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Optimized balance rehabilitation training strategy for the elderly through an evaluation of balance characteristics in response to dynamic motions

Authors Jung H, Chun KJ, Hong J, Lim D

Received 23 June 2015

Accepted for publication 29 August 2015

Published 14 October 2015 Volume 2015:10 Pages 1645—1652


Checked for plagiarism Yes

Review by Single anonymous peer review

Peer reviewer comments 4

Editor who approved publication: Dr Richard Walker

HoHyun Jung,1 Keyoung Jin Chun,2 Jaesoo Hong,2 Dohyung Lim1

1Department of Mechanical Engineering, Sejong University, Seoul, Republic of Korea; 2Smart Welfare Technology Research Group, Korea Institute of Industrial Technology, Cheonan, Republic of Korea

Abstract: Balance is important in daily activities and essential for maintaining an independent lifestyle in the elderly. Recent studies have shown that balance rehabilitation training can improve the balance ability of the elderly, and diverse balance rehabilitation training equipment has been developed. However, there has been little research into optimized strategies for balance rehabilitation training. To provide an optimized strategy, we analyzed the balance characteristics of participants in response to the rotation of a base plate on multiple axes. Seven male adults with no musculoskeletal or nervous system-related diseases (age: 25.5±1.7 years; height: 173.9±6.4 cm; body mass: 71.3±6.5 kg; body mass index: 23.6±2.4 kg/m2) were selected to investigate the balance rehabilitation training using customized rehabilitation equipment. Rotation of the base plate of the equipment was controlled to induce dynamic rotation of participants in the anterior–posterior, right-diagonal, medial–lateral, and left-diagonal directions. We used a three-dimensional motion capture system employing infrared cameras and the Pedar Flexible Insoles System to characterize the major lower-extremity joint angles, center of body mass, and center of pressure. We found statistically significant differences between the changes in joint angles in the lower extremities in response to dynamic rotation of the participants (P<0.05). The maximum was greater with anterior–posterior and medial–lateral dynamic rotation than with that in other directions (P<0.05). However, there were no statistically significant differences in the frequency of center of body mass deviations from the base of support (P>0.05). These results indicate that optimizing rotation control of the base plate of balance rehabilitation training equipment to induce anterior–posterior and medial–lateral dynamic rotation preferentially can lead to effective balance training. Additional tests with varied speeds and ranges of angles of base plate rotation are expected to be useful as well as an analysis of the balance characteristics considering a balance index that reflects the muscle activity and cooperative characteristics.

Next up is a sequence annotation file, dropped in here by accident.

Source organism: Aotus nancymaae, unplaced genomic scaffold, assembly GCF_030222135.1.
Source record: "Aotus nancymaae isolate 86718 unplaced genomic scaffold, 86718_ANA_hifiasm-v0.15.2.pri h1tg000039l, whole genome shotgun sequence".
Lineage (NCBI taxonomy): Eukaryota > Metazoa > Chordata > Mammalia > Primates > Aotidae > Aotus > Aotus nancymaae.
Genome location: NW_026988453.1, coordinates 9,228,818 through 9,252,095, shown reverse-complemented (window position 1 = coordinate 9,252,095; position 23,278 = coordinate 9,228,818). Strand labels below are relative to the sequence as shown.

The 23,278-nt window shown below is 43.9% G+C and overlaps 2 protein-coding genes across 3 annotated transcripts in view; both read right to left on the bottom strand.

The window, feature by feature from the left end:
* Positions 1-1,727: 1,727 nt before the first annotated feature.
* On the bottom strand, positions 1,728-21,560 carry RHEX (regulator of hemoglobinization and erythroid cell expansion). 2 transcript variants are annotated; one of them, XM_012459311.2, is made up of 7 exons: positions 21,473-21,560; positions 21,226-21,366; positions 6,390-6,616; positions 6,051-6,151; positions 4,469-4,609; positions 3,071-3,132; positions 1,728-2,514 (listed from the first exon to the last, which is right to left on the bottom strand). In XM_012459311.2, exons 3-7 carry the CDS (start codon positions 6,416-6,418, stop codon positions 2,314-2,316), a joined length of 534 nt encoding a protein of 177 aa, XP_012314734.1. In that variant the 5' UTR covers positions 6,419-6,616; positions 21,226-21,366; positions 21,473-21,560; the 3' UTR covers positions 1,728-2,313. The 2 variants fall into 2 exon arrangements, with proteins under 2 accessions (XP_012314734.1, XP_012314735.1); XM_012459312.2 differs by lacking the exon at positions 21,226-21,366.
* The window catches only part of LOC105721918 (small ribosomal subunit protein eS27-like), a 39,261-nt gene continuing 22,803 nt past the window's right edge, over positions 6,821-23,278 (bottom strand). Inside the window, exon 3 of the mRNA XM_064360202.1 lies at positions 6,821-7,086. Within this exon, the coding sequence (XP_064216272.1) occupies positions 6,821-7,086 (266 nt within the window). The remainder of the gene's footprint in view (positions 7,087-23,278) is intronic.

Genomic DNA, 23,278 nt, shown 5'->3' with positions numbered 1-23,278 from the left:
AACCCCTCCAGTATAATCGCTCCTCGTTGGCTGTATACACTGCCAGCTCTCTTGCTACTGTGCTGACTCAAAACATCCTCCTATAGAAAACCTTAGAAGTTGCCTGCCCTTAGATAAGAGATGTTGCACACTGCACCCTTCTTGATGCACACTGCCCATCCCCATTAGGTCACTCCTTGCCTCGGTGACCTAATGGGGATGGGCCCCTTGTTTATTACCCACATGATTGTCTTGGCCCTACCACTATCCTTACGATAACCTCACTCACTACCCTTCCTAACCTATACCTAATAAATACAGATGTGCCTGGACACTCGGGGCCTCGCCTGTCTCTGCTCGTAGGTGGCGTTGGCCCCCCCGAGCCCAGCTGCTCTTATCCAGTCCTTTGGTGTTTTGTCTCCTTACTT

Keywords: optimized strategy, balance rehabilitation training, balance characteristics, maximum deviation, deviation frequency

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